2. A composition according to claim 1, wherein the one or more anhydrous compounds are selected from CaO and anhydrous or calcined MgSO4.
3. A composition according to claim 2, wherein both CaO and anhydrous or calcined MgSO4 are present.
4. A composition according to claims 2 or 3, wherein the CaO is present in an amount up to 10% by weight of the composition.
5. A composition according to claims 2 or 3, wherein anhydrous or calcined MgSO4 is present in an amount up to 10% by weight of the composition.
6. A composition as claimed in any of the preceding claims, which further comprises an acid or a salt thereof and a carbonate and/or bicarbonate or a.salt thereof.
7. A composition as claimed in any of the preceding claims, comprising calcium lactate.
8. A composition as claimed in any preceding claims further comprising a sulphite.
9. A composition premix comprising an acid or salt thereof in admixture with an anhydrous compound which has a greater avidity for water than the acid or salt thereof.
10. The use of CaO and/or anhydrous or calcined MgSO4 in the manufacture of a nutritional or pharmaceutical composition for the purpose of effectively removing/mopping up adventitious water.
11. A method of manufacturing a nutritional or pharmaceutical composition comprising one or more components which contain water which is releasably bound wherein the manufacturing steps are conducted in the absence of special low humidity conditions and one or more anhydrous compounds are intimately mixed in the product in an amount capable of sequestering any water which may be released from the water containing components to provide a continuous desiccant effect.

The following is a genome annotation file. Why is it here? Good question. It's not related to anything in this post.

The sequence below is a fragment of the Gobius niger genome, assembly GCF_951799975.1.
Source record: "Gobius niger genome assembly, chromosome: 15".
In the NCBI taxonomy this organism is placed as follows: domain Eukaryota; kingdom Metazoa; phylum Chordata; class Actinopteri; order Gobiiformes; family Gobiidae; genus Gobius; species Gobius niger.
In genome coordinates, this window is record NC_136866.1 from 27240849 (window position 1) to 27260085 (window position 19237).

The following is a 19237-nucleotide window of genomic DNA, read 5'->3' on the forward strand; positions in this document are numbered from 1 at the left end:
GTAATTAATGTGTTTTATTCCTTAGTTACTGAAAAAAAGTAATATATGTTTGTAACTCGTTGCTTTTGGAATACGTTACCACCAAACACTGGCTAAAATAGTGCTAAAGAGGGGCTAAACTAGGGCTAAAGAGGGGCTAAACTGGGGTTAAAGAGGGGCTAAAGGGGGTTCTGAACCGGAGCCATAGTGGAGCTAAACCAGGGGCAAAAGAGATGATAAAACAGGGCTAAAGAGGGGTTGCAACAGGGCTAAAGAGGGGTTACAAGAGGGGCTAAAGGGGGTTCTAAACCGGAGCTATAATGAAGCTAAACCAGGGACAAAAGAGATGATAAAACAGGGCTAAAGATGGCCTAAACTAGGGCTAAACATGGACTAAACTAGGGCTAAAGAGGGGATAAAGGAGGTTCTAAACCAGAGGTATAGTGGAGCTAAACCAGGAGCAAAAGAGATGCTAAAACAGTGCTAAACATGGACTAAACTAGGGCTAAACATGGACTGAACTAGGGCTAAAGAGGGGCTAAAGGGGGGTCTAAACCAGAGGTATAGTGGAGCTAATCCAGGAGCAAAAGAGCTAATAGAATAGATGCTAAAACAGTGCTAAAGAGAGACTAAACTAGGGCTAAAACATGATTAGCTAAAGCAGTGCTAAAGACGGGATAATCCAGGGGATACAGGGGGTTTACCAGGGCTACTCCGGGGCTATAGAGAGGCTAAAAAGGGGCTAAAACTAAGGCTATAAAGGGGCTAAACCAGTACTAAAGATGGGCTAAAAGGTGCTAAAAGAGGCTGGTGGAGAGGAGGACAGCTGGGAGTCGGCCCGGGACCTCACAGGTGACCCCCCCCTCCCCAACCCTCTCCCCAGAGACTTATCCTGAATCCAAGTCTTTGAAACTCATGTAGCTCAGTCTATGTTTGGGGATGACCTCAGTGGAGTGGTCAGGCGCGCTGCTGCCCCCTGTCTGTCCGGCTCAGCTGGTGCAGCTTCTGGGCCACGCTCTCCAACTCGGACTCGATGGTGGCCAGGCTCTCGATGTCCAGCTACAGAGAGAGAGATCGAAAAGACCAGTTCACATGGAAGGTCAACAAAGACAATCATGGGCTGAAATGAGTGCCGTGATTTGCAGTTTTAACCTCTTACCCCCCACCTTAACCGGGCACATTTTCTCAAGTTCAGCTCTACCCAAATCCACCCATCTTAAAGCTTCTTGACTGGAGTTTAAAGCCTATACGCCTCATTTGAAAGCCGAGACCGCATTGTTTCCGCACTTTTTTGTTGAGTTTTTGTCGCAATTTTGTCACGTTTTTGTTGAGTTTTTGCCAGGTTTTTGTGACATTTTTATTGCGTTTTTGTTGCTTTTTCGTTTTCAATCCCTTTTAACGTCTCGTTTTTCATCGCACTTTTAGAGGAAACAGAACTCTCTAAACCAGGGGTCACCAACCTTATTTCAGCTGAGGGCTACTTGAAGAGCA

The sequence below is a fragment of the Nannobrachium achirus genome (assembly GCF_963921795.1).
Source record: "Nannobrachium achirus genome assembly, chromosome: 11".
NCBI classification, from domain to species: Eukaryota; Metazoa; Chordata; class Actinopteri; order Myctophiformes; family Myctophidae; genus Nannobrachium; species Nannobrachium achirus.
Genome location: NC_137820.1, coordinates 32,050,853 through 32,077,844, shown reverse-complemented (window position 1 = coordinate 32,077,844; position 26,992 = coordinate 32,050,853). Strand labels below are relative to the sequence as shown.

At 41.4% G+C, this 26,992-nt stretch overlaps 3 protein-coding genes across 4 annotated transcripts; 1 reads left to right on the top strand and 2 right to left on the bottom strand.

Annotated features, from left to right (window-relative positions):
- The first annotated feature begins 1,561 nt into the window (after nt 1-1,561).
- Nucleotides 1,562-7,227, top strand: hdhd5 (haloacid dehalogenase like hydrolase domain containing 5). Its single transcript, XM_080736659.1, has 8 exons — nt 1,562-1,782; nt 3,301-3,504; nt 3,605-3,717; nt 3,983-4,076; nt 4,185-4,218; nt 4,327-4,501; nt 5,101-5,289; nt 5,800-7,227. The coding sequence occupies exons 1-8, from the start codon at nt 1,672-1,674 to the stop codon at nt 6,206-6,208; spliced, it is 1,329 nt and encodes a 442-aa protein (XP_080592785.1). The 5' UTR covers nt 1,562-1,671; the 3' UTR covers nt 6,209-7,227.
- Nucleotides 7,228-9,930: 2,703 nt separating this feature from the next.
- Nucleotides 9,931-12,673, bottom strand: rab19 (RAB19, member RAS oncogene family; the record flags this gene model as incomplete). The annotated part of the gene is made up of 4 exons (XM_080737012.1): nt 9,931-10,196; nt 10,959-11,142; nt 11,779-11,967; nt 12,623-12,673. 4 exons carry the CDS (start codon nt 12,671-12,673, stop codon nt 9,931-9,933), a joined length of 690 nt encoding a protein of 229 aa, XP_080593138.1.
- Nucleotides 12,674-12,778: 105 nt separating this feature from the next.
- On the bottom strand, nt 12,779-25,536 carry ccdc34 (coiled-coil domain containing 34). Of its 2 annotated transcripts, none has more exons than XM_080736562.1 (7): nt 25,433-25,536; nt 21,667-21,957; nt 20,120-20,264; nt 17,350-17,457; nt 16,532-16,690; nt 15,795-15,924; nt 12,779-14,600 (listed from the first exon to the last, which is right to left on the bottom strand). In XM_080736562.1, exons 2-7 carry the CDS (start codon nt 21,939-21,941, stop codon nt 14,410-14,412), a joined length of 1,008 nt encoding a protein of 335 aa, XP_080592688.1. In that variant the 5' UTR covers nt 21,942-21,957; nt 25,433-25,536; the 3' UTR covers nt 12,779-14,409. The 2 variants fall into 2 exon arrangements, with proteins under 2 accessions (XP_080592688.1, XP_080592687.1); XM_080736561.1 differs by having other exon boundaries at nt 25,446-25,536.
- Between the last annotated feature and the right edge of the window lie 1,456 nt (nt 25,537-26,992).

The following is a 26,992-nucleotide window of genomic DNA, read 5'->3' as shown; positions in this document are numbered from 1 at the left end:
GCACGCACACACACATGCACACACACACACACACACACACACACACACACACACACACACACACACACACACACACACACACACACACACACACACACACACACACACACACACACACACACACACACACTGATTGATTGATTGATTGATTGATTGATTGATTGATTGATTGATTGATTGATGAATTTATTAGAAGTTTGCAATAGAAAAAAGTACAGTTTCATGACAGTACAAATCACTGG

CA 2345306 1998-09-25 1999-09-24 Nutritional and pharmaceutical compositions Abandoned CA2345306A1 (en)

Priority Applications (3)

Application Number Priority Date Filing Date Title
GB9820815.0 1998-09-25
GB9820815A GB2341798B (en) 1998-09-25 1998-09-25 Nutritional and pharmaceutical compositions comprising desiccants
PCT/GB1999/003196 WO2000018259A1 (en) 1998-09-25 1999-09-24 Nutritional and pharmaceutical compositions

Publications (1)

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CA2345306A1 true true CA2345306A1 (en) 2000-04-06

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US (1) US6849274B1 (en)
JP (1) JP2002525092A (en)
CN (1) CN1213670C (en)
CA (1) CA2345306A1 (en)
EP (1) EP1115296A1 (en)
GB (1) GB2341798B (en)
WO (1) WO2000018259A1 (en)

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US6849274B1 (en) 2005-02-01 grant
GB9820815D0 (en) 1998-11-18 grant
WO2000018259A1 (en) 2000-04-06 application
EP1115296A1 (en) 2001-07-18 application
CN1213670C (en) 2005-08-10 grant
GB2341798B (en) 2001-03-14 grant
CN1323170A (en) 2001-11-21 application
GB2341798A (en) 2000-03-29 application
JP2002525092A (en) 2002-08-13 application